British vision processing company Hawk-Eye "beat a German rival" for the contract to provide goal-line technology to the Premier League beginning next season, according to Ashling O'Connor of the LONDON TIMES. Club chairmen "approved the recommendation to appoint Hawk-Eye over GoalControl," which was chosen by FIFA last week for the Confederations Cup in Brazil this summer and the 2014 World Cup. The decision means football "belatedly follows tennis and cricket in aiding match officials to make the correct decisions in high-tempo environments." EPL CEO Richard Scudamore said, "Football is a simple game. Whichever side scores the most goals wins. So when one is scored, or indeed not scored, and we have the ability through technology to definitively know whether the ball crossed the line, we should absolutely use it" (LONDON TIMES, 4/11). In London, Laura Williamson reported Hawk-Eye’s camera-based system -- which costs around £250,000 ($384,000) per ground -- "will be installed in stadiums over the summer months, with the FA keen to use goal-line technology for the first time at the Community Shield in mid-August" (DAILY MAIL, 4/11). Also in London, Owen Gibson reported the technology "will be used in every Premier League fixture." However, it will "have to be switched off for Champions League and Europa League ties" because UEFA President Michel Platini, who "is a longstanding opponent of the use of technology, has not ratified its use" (GUARDIAN, 4/11). REUTERS' Toby Davis reported the system "will notify the referee if the ball has crossed the line within one second." Installation of the system "is expected to take up to six weeks to complete at the 20 clubs competing" (REUTERS, 4/11).
MIXED REVIEWS: The BBC reported Stoke City Chair Peter Coates also welcomed the decision, but "was wary about whether the use of technology should be extended to look at other areas, such as offside decisions." Coates: "I think we should be careful. The great thing about our game is that it should be simple, free-flowing and that it carries on. We don't want to become like a rugby game, so I'm probably in favor of simplicity and keeping a lot as it is." West Ham co-Owner David Gold was "open-minded on further use of the technology." Gold: "It's a start, who knows where it will take us? Fans will have a big say in this, and also TV will have a big say. We want to take the big, bad decisions out of football, and this kind of technology will do that" (BBC, 4/11).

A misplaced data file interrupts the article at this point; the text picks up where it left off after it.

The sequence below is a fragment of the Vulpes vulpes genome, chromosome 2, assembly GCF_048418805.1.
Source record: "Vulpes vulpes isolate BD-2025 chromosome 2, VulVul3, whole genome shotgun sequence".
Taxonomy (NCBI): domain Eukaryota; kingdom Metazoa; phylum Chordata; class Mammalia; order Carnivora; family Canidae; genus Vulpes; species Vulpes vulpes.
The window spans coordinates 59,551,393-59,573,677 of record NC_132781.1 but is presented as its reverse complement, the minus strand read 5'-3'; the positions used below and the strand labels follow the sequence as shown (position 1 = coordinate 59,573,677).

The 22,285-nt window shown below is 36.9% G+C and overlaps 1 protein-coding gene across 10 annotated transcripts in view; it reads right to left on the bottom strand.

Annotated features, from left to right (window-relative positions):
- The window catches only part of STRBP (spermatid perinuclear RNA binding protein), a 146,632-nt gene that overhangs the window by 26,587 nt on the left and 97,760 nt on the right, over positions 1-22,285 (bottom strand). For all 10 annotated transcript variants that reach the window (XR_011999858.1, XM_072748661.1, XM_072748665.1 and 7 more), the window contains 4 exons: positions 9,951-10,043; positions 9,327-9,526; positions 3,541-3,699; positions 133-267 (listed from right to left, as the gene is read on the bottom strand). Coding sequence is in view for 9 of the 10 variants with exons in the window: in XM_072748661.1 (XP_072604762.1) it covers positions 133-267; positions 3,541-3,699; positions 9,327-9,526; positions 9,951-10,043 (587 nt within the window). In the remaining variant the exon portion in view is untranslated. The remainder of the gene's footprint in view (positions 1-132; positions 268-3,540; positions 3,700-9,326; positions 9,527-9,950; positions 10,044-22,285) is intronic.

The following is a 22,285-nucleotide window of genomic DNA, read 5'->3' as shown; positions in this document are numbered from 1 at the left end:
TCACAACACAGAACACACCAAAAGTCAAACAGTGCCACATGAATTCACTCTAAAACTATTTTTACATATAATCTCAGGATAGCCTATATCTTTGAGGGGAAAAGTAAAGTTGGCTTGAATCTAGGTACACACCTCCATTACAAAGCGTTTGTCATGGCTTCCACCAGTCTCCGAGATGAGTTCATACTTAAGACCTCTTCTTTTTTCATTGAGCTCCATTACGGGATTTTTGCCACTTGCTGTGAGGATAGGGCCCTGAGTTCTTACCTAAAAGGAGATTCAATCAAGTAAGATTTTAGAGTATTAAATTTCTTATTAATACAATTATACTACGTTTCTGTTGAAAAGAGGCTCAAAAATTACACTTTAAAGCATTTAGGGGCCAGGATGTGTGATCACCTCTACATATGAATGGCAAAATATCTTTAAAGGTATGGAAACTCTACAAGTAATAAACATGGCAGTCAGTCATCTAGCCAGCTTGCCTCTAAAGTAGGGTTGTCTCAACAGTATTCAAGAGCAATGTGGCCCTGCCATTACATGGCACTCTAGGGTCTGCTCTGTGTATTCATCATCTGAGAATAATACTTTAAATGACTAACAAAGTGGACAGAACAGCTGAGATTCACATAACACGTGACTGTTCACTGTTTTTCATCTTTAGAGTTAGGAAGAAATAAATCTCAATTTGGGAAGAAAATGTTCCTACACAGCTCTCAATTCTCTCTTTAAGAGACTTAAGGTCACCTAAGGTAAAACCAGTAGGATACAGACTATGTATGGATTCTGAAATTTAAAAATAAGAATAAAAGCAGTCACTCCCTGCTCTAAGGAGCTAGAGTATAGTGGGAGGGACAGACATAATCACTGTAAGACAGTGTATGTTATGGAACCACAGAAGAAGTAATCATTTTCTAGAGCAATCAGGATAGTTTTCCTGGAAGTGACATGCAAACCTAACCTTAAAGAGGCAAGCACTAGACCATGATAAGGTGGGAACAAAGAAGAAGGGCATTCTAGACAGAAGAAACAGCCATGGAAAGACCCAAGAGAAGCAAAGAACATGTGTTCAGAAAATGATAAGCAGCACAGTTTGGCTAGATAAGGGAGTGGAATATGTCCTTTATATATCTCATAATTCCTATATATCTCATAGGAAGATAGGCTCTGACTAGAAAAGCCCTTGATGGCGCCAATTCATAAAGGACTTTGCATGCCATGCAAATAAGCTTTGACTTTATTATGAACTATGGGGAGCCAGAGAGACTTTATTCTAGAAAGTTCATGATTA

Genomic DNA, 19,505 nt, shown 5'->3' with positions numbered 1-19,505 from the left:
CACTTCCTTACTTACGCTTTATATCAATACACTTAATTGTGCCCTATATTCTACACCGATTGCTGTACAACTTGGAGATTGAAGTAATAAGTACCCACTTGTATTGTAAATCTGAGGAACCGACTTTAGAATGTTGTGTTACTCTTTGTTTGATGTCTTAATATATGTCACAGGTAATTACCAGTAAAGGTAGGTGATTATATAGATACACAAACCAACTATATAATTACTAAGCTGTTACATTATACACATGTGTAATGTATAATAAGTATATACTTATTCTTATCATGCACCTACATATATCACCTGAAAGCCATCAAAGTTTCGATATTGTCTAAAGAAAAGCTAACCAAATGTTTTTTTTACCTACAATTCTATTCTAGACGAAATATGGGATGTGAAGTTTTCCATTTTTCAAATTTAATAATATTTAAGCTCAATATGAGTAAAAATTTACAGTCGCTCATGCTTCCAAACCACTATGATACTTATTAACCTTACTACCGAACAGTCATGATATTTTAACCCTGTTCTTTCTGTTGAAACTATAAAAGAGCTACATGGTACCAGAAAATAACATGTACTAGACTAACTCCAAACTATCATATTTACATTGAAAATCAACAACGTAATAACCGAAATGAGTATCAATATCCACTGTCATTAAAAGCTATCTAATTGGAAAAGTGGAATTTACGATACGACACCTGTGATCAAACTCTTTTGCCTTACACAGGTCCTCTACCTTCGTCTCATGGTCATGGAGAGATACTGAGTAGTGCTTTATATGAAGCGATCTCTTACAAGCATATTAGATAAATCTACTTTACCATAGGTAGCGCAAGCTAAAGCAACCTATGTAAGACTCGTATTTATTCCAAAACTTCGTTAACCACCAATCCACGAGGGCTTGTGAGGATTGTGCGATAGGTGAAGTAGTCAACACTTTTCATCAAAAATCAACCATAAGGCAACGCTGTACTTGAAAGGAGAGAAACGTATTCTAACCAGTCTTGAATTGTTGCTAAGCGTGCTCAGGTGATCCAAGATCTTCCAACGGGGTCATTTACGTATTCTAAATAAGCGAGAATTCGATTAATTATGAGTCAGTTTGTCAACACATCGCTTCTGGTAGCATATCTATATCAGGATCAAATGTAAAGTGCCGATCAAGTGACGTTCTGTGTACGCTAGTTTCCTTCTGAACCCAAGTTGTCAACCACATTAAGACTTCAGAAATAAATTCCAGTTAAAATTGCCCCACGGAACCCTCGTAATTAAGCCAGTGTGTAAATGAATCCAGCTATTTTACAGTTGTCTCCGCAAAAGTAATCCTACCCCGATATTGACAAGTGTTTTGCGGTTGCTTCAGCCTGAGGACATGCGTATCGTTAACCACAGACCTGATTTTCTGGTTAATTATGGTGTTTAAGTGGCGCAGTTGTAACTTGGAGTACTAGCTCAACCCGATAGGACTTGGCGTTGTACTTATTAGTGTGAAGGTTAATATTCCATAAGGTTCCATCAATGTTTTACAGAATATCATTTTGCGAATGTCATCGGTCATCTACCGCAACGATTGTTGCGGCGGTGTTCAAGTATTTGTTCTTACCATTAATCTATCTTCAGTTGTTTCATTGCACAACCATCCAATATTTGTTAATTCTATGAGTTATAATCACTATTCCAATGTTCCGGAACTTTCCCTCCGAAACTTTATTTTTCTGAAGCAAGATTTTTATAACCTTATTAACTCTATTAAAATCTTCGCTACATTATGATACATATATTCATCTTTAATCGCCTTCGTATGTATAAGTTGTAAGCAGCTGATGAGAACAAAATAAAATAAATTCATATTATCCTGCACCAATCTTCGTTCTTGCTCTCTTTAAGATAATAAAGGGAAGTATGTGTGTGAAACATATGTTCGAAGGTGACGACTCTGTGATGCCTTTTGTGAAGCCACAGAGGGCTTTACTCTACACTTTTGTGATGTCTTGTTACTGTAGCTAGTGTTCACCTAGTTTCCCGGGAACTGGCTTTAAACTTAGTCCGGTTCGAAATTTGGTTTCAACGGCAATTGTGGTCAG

Bayern Munich has received more than 200,000 ticket requests for its Champions League semifinal game in Munich, "thousands of which were made before they advanced against Juventus," according to Karolos Grohmann of REUTERS. A team official said, "We have been updating the figure constantly and at the moment it stands at 200,000 ticket requests for the semi-final home leg." Bayern's stadium fits "only 69,000 and that includes the 39,500 ticket holders and any fans travelling with their opponents." Bayern has advanced to its second consecutive Champions League semifinal "with the draw on Friday including fellow Bundesliga club Borussia Dortmund as well as Spanish pair Real Madrid and Barcelona" (REUTERS, 4/11).
Egyptian authorities have expanded a ban on fans attending football matches to include int'l as well as domestic games "in a bid to prevent violence that is likely to backfire and spark renewed incidents," according to James M. Dorsey of MIDDLE EAST ONLINE. Sports Minister Al-Emary Farouq announced the ban from int'l matches "following incidents in African championship games" involving Cairo clubs Al Ahli and Al Zamalek SC as well as Ismaili SC. The ban "is certain to upset militant, highly politicized, street battle-hardened fans or ultras divided over verdicts announced in January and last month in the trial against those responsible for the death last year of 74 Al Ahli fans in a politically loaded brawl in the Suez Canal city of Port Said," and opposed to the already existing barring of supporters from recently restarted domestic matches (MIDDLE EAST ONLINE, 4/11).
Russia expects to welcome more than 1 million foreigners to the 2018 World Cup and a ''Fans Law'' guaranteeing their safety "has taken a step closer to the statute books," according to Mike Collett of REUTERS. Under the proposed law "there will be visa-free entry to the country for fans arriving with match tickets and free travel between host cities." New regulations "are also being introduced to deal with troublemakers at sporting events in the leadup to the finals." The law "will dictate that public order offences at stadiums will be punished" with a fine of up to 5,000 roubles ($161) or a 15-day detention. Russia 2018 Dir of Bid Planning and Operations Alexander Djordjadze said, "Hooliganism is a big concern in Russia, and I'm really pleased the Fans Law is being passed to deal with such extreme behavior." Breaking the rules for fan behavior at matches could mean fines of up to 1,000 roubles ($32) or 160 hours of community service and a ban from attending sporting events for between one to six months. Djordjadze said, "We want visitors to be treated as kings at our World Cup." Djordjadze said that "the perception of Russia as a country based on political corruption and mafia-led crime was wrong." Djordjadze: "The world is imprisoned, if you like, by old cliches" (REUTERS, 4/11).